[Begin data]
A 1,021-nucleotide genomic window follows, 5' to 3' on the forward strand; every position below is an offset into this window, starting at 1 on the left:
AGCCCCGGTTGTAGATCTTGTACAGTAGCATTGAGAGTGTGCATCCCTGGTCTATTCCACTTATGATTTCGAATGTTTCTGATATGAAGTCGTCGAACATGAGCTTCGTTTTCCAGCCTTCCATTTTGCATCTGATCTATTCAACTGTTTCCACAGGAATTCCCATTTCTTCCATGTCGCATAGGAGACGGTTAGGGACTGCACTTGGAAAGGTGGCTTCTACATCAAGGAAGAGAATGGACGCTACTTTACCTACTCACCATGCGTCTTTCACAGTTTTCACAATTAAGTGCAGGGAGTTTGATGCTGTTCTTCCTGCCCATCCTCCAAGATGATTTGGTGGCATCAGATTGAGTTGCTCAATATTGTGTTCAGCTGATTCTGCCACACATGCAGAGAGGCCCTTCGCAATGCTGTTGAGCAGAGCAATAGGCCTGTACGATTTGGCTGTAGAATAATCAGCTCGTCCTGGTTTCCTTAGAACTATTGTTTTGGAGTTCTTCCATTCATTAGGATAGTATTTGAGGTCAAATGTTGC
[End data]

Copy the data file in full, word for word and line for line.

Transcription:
A 1,021-nucleotide genomic window follows, 5' to 3' on the forward strand; every position below is an offset into this window, starting at 1 on the left:
AGCCCCGGTTGTAGATCTTGTACAGTAGCATTGAGAGTGTGCATCCCTGGTCTATTCCACTTATGATTTCGAATGTTTCTGATATGAAGTCGTCGAACATGAGCTTCGTTTTCCAGCCTTCCATTTTGCATCTGATCTATTCAACTGTTTCCACAGGAATTCCCATTTCTTCCATGTCGCATAGGAGACGGTTAGGGACTGCACTTGGAAAGGTGGCTTCTACATCAAGGAAGAGAATGGACGCTACTTTACCTACTCACCATGCGTCTTTCACAGTTTTCACAATTAAGTGCAGGGAGTTTGATGCTGTTCTTCCTGCCCATCCTCCAAGATGATTTGGTGGCATCAGATTGAGTTGCTCAATATTGTGTTCAGCTGATTCTGCCACACATGCAGAGAGGCCCTTCGCAATGCTGTTGAGCAGAGCAATAGGCCTGTACGATTTGGCTGTAGAATAATCAGCTCGTCCTGGTTTCCTTAGAACTATTGTTTTGGAGTTCTTCCATTCATTAGGATAGTATTTGAGGTCAAATGTTGC